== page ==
In Proposition de 2295822 Canada Inc., 2018 QCCS 3862, Madam Justice Chantal Corriveau treated the costs of arbitration the same as court costs and applied the case law issuing in different Canadian jurisdictions to exclude the costs of arbitration from qualifying as a claim provable under the Bankruptcy and Insolvency Act, RSC 1985, c B-3 (“BIA”). Though the parties’ agreement to arbitrate, entered into prior to the debtor filing a notice of intention, mentioned the recovery of the costs of the arbitration, the agreement did not quantify them or impose them without condition on the losing party. Rather, the agreement merely gave the arbitrator jurisdiction to award them should she so decide and to do so in an amount subject to her determination.
Hachette Distribution Services (Canada) Inc. (“Hachette”) and 2295822 Canada Inc., known as Messagerie de Presse Benjamin Inc. (“Benjamin”), entered into a 2014 contract for Hachette’s purchase of Benjamin’s assets (“Contract”). In the Contract, Benjamin represented that it was solvent and up to date with its creditors. Soon after, Benjamin filed a notice of intention to make a proposal under section 50.4(1) of the BIA.
The Contract contained an agreement to arbitrate and Hachette promptly served a notice to arbitrate. Hachette’s notice was served after Benjamin’s filing its notice of intention and led to an arbitration award in which the arbitrator ordered Benjamin to pay Hachette damages in the amount of $11,035,466.00, plus interest, plus costs of the arbitration in the amount of $2,875,386.04. Mr. Justice Martin Castonguay had earlier homologated the award March 26, 2018 in Hachette Distribution Services (Canada) Inc. v. 2295822 Canada Inc., 2018 QCCS 1213.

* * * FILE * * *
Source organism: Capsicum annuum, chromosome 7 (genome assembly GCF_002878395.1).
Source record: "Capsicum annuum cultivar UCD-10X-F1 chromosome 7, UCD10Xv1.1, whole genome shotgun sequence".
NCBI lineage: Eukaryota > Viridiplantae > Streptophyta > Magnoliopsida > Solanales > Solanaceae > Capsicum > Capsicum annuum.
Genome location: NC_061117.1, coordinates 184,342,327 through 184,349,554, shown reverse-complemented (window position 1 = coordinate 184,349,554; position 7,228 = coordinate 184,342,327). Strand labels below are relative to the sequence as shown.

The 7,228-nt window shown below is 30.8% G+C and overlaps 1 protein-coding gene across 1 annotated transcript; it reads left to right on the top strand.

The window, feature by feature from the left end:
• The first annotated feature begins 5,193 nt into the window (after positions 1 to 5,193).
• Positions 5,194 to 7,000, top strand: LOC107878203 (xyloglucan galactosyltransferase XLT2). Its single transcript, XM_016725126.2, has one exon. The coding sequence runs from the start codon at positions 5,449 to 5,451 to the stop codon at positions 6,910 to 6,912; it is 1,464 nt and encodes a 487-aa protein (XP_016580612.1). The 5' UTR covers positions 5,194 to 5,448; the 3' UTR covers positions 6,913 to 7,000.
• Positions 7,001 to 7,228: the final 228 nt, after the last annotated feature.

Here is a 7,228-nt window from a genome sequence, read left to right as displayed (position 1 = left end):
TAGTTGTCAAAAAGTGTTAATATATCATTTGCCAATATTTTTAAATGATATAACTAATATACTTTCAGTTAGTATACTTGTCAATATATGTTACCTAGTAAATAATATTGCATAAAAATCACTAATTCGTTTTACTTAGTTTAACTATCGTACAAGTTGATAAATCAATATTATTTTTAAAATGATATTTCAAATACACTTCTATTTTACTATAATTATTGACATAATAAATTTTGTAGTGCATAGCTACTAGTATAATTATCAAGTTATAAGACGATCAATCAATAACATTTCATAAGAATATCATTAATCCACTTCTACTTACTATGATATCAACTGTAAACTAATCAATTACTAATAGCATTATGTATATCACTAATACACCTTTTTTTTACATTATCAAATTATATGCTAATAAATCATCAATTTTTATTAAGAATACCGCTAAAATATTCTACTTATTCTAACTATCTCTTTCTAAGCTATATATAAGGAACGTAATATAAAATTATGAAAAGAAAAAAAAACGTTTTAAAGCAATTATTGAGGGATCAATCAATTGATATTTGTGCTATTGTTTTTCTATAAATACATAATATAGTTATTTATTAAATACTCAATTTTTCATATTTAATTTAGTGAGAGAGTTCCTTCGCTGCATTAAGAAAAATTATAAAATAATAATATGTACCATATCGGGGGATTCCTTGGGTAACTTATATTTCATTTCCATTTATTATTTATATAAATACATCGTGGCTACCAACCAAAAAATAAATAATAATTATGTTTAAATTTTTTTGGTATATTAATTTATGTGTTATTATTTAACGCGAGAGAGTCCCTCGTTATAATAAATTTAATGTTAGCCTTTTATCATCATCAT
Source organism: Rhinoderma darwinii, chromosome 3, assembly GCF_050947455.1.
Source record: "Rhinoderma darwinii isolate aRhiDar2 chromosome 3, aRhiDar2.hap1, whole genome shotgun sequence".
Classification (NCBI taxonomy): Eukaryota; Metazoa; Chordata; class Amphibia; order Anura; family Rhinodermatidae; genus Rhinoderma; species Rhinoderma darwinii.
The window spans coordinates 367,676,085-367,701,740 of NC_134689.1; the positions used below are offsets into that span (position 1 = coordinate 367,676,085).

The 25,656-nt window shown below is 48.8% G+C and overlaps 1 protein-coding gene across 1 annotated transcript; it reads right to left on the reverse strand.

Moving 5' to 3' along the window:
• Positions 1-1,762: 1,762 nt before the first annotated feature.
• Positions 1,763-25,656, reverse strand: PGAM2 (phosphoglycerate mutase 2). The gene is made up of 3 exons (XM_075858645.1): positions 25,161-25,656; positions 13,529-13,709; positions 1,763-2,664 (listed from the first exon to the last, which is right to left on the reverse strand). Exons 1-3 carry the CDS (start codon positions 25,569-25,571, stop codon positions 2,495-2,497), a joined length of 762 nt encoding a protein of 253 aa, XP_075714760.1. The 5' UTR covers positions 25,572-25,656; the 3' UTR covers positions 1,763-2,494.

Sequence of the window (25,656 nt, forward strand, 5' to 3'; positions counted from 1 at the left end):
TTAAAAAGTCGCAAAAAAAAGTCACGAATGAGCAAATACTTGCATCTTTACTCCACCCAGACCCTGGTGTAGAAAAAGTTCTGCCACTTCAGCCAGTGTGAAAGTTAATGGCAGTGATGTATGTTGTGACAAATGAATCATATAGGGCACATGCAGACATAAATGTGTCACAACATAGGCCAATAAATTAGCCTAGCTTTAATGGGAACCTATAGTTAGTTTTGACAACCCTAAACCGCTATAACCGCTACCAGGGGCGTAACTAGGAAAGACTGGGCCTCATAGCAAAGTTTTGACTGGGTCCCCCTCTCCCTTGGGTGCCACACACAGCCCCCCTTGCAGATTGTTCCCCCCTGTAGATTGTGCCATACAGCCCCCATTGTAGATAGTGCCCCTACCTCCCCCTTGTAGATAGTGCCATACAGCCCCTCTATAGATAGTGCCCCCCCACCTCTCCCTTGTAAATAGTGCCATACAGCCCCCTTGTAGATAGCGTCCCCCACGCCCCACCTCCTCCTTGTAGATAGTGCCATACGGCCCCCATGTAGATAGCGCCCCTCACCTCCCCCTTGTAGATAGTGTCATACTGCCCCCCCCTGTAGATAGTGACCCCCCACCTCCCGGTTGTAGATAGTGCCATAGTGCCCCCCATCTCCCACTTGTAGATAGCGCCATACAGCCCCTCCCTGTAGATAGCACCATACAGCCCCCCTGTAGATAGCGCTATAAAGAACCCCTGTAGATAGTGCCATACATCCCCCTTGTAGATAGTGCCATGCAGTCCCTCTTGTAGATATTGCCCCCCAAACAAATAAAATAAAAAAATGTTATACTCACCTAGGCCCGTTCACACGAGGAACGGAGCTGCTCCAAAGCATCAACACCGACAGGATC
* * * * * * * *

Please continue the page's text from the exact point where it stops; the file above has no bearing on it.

After receipt of the award, Hachette amended its proof of claim filed with the trustee, increasing its claim by the amount of the arbitration costs to $14,501,689.01. The trustee refused that portion of Hachette’s proof of claim concerning the $2,875,386.04 in costs on the basis that the costs arose subsequent to Benjamin’s notice of intention and were not related to a provable claim by Hachette.
The Contract’s agreement to arbitrate included the parties’ agreement to grant the arbitrator discretion to order costs.
“The parties hereby convene and agree that the decision rendered by the designated arbitrator in writing, and delivered to the parties, shall be final and binding upon all signatories to this Agreement. The costs of the arbitration shall be borne by the Parties as determined by the arbitrator in his written decision.”
Hachette applied to the court to challenge the trustee’s decision. Section 121(1) of the BIA identified the claims provable in a bankruptcy. By virtue of section 66(1), the definition applies equally to notices of intention.
“121 (1) All debts and liabilities, present or future, to which the bankrupt is subject on the day on which the bankrupt becomes bankrupt or to which the bankrupt may become subject before the bankrupt’s discharge by reason of any obligation incurred before the day on which the bankrupt becomes bankrupt shall be deemed to be claims provable in proceedings under this Act.”
Hachette did not contest the accepted rule in bankruptcy that court costs are normally excluded from claims provable. Rather, it sought to distinguish that approach from the parties’ agreement in the Contract. The agreement to arbitrate, including the payment of costs, pre-existed the notice of intention and the payment of the costs should be considered accessory to the principal obligation.